10 Years of PCI DSS: What Has it Really Achieved?

Can you remember what you were doing a decade ago? A lot can happen in 10 years.

Well, you were probably running Windows XP on your PC, your mobile phones may have had a revolutionary new camera (smartphones were two years away), and you may have switched to Google as your primary search engine.

You may have started looking at Facebook to replace your MySpace page which currently dominated your social media world. It was also the year that a lot of card data breaches were hitting the headlines. Companies were storing credit card holder data unnecessarily, along with passwords and other personal data, using it for loyalty programs and leaving the data open to criminals. Card data passing through companies was not encrypted, and often transmitted through unguarded channels. Web infrastructure attacks were becoming rampant. Attackers were finding and exploiting vulnerable machines, planting keystroke loggers, and Trojans on them and then use that malware to steal payment card details.

And while the consumer became the growing victim to fraud, the banks and credit card companies were left holding the bill.

A group of the five largest card issuers got together and formed the Payment Card Industry Security Standards Council, as they had realized that a) greater efforts needed to be made to protect cardholder data, and b) merchants were struggling to comply with 5 separate security policies – having a single uniform policy was much more sensible.

Hence the Payment Card Industry Data Security Standard (PCI DSS) was created. The industry and merchant community finally had a consistent and clear standard to work towards, to secure payment information. Or did it?

A Rocky Start

Things didn’t start off too smoothly for PCI DSS. The Standard came under heavy criticism for a lack of consistency in audits and assessment processes by qualified service assessors. Merchants all over the world were failing to comply and many called for the PCI SSC to lower the bar.

But the PCI SSC reviewed the approach and by the end of 2007 had created a much easier method for merchants to achieve PCI compliance. This was quickly followed by the PA DSS (Payment Application Data Security Standard) which helps developers code secure payment applications.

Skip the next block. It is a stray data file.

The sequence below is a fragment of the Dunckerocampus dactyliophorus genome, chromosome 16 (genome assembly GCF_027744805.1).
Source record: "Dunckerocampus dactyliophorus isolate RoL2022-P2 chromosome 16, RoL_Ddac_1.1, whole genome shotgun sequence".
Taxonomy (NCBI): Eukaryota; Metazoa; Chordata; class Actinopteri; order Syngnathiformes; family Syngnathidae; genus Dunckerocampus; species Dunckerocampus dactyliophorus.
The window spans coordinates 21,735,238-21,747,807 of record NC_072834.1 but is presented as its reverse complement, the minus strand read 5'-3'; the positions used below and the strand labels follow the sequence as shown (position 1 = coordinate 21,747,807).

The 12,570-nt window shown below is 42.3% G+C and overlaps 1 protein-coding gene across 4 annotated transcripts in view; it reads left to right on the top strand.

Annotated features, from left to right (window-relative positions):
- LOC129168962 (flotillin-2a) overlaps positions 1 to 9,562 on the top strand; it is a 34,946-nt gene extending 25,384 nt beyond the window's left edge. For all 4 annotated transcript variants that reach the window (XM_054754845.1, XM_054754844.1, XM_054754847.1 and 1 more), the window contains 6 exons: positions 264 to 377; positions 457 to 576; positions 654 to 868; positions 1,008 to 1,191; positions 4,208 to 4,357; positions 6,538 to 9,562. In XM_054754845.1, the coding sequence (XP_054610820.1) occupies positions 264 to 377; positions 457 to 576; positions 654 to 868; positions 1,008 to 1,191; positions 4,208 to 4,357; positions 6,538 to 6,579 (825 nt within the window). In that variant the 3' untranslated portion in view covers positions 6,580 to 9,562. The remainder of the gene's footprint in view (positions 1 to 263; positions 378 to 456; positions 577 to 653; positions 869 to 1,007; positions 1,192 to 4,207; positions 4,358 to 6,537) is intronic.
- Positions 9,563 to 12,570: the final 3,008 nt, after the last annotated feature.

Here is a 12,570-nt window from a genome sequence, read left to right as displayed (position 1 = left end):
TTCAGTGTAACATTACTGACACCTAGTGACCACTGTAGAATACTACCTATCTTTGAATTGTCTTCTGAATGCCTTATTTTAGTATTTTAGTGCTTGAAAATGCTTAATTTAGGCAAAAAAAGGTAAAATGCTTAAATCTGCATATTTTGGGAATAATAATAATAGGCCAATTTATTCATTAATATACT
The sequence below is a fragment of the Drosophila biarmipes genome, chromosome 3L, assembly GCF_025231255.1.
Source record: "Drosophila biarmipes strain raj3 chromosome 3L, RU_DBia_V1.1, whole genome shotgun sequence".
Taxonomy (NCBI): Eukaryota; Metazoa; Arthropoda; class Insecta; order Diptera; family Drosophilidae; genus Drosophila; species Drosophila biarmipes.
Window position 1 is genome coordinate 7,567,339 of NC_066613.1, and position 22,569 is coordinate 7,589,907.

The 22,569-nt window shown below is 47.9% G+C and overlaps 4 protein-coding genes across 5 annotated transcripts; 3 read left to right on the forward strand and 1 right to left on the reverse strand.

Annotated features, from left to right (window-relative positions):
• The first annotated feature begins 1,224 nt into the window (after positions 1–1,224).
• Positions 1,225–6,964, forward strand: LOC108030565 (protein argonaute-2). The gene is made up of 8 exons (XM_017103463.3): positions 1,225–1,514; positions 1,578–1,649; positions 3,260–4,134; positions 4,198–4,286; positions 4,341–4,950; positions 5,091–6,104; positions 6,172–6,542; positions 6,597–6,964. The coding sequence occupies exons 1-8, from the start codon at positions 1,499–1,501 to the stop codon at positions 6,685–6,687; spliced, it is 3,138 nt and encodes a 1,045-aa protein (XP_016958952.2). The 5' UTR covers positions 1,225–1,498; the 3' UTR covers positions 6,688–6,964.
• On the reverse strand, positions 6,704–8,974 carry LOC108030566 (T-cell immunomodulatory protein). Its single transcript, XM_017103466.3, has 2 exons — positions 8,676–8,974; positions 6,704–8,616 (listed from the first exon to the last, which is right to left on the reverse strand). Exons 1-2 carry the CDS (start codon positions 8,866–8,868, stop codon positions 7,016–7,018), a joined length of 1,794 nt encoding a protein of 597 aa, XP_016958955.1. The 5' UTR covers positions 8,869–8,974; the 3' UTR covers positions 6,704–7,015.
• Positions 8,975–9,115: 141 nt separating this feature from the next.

So what have been the main achievements of PCI DSS over the last decade?

Despite being perceived by many organizations as a financial and resource burden, PCI DSS has improved payment security awareness across board rooms. It is no longer confined to security or risk teams and is a fundamental regulation that is taken extremely seriously.

Most importantly, it has raised awareness of the risk posed by the unnecessary storage of payment card information and the relevant impact of this data being stolen. Organizations were fairly oblivious to how card holder data impacted their organization directly.

In the event of a breach, the potential fines for non-compliance to the Standard are significant. Large enough to urge huge investment in time and in money to ensure Standard requirements are met. The Standard isn’t law, but the agreement you sign with the issuer is, and you will feel the pain if you are caught out.

Technology has also evolved through encryption and tokenization. This means it can protect the data early as possible within the transaction process so it will not expose the information to potential criminals as it traverses corporate IT systems.

So what of the future – the next 10 years?

Whether the Standard is around in 10 years or not really depends on how payments are made and how the ecosystem evolves. If there is still sensitive data in transit or at rest which needs to be protected, then nearly all of the PCI DSS controls to protect that information will remain.

The question should be: what will a payment account number look like in 10 years? It may be dynamic information, in which case the PCI DSS will need to focus on how that dynamic information is created, how authentication of the transaction occurs and other important aspects of a payment transaction. Less focus will be necessary on the merchant and processing environments.

The Council is already discussing these issues, and many other payments technologies which are today in their infancy.

Until the payment industry finds a way to remove payment information entirely from a transaction, whilst still retaining a secure and seamless process for the customer, the PCI DSS will still have a place.

Leading companies around the world rely on Eckoh.

Eckoh's solutions solve the immediate and longer term economic impacts for PCI compliance, protecting businesses and their customers' card holder data in a cost effective and unique manner.

CallGuard can de-scope all or parts of the call center environment from PCI DSS. It’s extremely flexible and fits in seamlessly to complement existing PCI DSS compliance, fraud risk and security measures by using DTMF masking or tokenization technology.

For expert advice, get in touch today on 01442 458 300.

By: Nicky Hjerpe
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Posted by eckoh at 9:41 AM on Sep 19, 2016

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